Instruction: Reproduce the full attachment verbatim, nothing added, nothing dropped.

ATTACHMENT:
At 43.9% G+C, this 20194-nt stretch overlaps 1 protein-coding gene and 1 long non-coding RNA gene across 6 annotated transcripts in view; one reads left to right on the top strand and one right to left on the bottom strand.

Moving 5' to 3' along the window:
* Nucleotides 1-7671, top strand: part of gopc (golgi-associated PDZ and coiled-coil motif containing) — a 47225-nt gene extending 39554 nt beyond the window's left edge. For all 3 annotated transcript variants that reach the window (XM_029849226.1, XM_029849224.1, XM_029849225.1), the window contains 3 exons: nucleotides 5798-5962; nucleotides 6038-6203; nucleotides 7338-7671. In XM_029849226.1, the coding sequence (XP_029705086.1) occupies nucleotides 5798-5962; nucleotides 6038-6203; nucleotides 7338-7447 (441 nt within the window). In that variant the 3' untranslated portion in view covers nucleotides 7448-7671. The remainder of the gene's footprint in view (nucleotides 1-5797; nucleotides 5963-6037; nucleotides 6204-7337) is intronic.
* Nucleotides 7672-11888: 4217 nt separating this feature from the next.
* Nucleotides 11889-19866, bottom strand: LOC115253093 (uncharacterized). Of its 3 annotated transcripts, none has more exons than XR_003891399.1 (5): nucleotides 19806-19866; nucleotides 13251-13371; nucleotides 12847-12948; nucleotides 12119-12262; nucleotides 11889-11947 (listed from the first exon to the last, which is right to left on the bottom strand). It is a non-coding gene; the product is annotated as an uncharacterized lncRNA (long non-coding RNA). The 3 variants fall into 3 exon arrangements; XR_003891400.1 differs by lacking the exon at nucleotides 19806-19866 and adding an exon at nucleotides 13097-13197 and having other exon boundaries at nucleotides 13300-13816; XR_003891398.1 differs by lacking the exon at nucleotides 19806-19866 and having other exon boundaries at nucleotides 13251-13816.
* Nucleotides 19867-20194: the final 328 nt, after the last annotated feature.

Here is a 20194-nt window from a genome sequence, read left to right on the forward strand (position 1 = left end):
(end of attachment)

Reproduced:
At 43.9% G+C, this 20194-nt stretch overlaps 1 protein-coding gene and 1 long non-coding RNA gene across 6 annotated transcripts in view; one reads left to right on the top strand and one right to left on the bottom strand.

Moving 5' to 3' along the window:
* Nucleotides 1-7671, top strand: part of gopc (golgi-associated PDZ and coiled-coil motif containing) — a 47225-nt gene extending 39554 nt beyond the window's left edge. For all 3 annotated transcript variants that reach the window (XM_029849226.1, XM_029849224.1, XM_029849225.1), the window contains 3 exons: nucleotides 5798-5962; nucleotides 6038-6203; nucleotides 7338-7671. In XM_029849226.1, the coding sequence (XP_029705086.1) occupies nucleotides 5798-5962; nucleotides 6038-6203; nucleotides 7338-7447 (441 nt within the window). In that variant the 3' untranslated portion in view covers nucleotides 7448-7671. The remainder of the gene's footprint in view (nucleotides 1-5797; nucleotides 5963-6037; nucleotides 6204-7337) is intronic.
* Nucleotides 7672-11888: 4217 nt separating this feature from the next.
* Nucleotides 11889-19866, bottom strand: LOC115253093 (uncharacterized). Of its 3 annotated transcripts, none has more exons than XR_003891399.1 (5): nucleotides 19806-19866; nucleotides 13251-13371; nucleotides 12847-12948; nucleotides 12119-12262; nucleotides 11889-11947 (listed from the first exon to the last, which is right to left on the bottom strand). It is a non-coding gene; the product is annotated as an uncharacterized lncRNA (long non-coding RNA). The 3 variants fall into 3 exon arrangements; XR_003891400.1 differs by lacking the exon at nucleotides 19806-19866 and adding an exon at nucleotides 13097-13197 and having other exon boundaries at nucleotides 13300-13816; XR_003891398.1 differs by lacking the exon at nucleotides 19806-19866 and having other exon boundaries at nucleotides 13251-13816.
* Nucleotides 19867-20194: the final 328 nt, after the last annotated feature.

Here is a 20194-nt window from a genome sequence, read left to right on the forward strand (position 1 = left end):